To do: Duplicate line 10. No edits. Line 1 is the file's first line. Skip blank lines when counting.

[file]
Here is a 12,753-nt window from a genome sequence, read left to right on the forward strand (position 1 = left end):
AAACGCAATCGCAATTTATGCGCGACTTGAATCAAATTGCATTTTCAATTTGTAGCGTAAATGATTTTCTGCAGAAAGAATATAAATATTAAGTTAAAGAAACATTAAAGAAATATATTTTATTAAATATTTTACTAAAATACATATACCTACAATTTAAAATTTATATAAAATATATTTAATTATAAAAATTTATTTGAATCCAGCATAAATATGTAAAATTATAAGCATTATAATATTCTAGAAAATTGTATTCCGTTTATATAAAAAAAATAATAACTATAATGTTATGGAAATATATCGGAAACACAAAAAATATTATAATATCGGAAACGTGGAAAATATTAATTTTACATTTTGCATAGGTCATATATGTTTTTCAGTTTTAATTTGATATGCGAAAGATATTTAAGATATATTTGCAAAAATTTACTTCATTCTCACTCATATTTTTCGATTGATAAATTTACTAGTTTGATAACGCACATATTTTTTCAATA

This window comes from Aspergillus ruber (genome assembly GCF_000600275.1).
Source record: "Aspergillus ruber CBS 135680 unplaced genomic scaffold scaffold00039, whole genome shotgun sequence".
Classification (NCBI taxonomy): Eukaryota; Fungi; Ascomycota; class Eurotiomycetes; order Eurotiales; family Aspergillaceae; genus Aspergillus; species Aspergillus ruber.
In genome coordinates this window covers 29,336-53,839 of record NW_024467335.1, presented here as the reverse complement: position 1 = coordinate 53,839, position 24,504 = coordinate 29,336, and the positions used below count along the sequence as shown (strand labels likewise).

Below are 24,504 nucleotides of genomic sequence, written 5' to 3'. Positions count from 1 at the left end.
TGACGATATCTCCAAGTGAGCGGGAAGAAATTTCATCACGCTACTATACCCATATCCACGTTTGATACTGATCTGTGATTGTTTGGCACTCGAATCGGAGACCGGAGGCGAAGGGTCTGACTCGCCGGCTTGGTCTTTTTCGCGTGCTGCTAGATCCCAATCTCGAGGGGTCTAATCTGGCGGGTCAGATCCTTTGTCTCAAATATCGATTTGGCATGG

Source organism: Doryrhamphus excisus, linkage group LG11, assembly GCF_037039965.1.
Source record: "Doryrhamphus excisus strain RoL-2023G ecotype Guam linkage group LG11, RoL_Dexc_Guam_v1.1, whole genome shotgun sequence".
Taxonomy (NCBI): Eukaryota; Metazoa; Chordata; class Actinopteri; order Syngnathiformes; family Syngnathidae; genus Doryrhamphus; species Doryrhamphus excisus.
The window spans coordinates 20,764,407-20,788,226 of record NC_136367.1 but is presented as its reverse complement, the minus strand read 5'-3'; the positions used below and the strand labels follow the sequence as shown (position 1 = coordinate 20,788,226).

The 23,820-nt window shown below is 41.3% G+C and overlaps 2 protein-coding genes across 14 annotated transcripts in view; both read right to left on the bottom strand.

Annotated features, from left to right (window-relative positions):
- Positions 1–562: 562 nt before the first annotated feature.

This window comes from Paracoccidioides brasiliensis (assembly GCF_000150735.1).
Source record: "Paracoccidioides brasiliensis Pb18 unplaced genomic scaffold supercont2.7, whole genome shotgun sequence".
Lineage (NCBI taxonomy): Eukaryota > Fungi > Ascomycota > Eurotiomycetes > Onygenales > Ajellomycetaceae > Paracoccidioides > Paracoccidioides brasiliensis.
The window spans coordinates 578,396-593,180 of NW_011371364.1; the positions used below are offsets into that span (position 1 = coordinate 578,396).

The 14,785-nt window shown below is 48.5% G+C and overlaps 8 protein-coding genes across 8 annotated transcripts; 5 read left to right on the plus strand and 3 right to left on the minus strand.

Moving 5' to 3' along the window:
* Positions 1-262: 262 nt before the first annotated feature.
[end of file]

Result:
Source record: "Doryrhamphus excisus strain RoL-2023G ecotype Guam linkage group LG11, RoL_Dexc_Guam_v1.1, whole genome shotgun sequence".